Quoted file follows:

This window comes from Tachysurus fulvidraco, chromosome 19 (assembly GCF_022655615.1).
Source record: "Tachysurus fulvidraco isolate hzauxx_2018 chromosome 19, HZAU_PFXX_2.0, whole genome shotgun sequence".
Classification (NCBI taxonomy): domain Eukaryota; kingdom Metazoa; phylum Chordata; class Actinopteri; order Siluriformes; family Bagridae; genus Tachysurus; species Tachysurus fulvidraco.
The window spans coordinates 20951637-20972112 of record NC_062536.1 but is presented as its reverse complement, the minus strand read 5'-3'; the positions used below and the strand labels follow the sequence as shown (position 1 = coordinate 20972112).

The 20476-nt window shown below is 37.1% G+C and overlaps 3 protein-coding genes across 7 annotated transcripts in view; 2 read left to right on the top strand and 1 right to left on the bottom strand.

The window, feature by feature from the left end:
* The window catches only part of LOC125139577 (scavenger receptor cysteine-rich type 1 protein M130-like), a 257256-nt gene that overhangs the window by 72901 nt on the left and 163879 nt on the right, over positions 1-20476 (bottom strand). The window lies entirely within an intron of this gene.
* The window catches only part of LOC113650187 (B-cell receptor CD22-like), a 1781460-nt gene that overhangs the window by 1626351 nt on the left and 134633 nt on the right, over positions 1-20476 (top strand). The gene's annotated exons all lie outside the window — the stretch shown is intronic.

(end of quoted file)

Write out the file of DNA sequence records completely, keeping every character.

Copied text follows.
This window comes from Tachysurus fulvidraco, chromosome 19 (assembly GCF_022655615.1).
Source record: "Tachysurus fulvidraco isolate hzauxx_2018 chromosome 19, HZAU_PFXX_2.0, whole genome shotgun sequence".
Classification (NCBI taxonomy): domain Eukaryota; kingdom Metazoa; phylum Chordata; class Actinopteri; order Siluriformes; family Bagridae; genus Tachysurus; species Tachysurus fulvidraco.
The window spans coordinates 20951637-20972112 of record NC_062536.1 but is presented as its reverse complement, the minus strand read 5'-3'; the positions used below and the strand labels follow the sequence as shown (position 1 = coordinate 20972112).

The 20476-nt window shown below is 37.1% G+C and overlaps 3 protein-coding genes across 7 annotated transcripts in view; 2 read left to right on the top strand and 1 right to left on the bottom strand.

The window, feature by feature from the left end:
* The window catches only part of LOC125139577 (scavenger receptor cysteine-rich type 1 protein M130-like), a 257256-nt gene that overhangs the window by 72901 nt on the left and 163879 nt on the right, over positions 1-20476 (bottom strand). The window lies entirely within an intron of this gene.
* The window catches only part of LOC113650187 (B-cell receptor CD22-like), a 1781460-nt gene that overhangs the window by 1626351 nt on the left and 134633 nt on the right, over positions 1-20476 (top strand). The gene's annotated exons all lie outside the window — the stretch shown is intronic.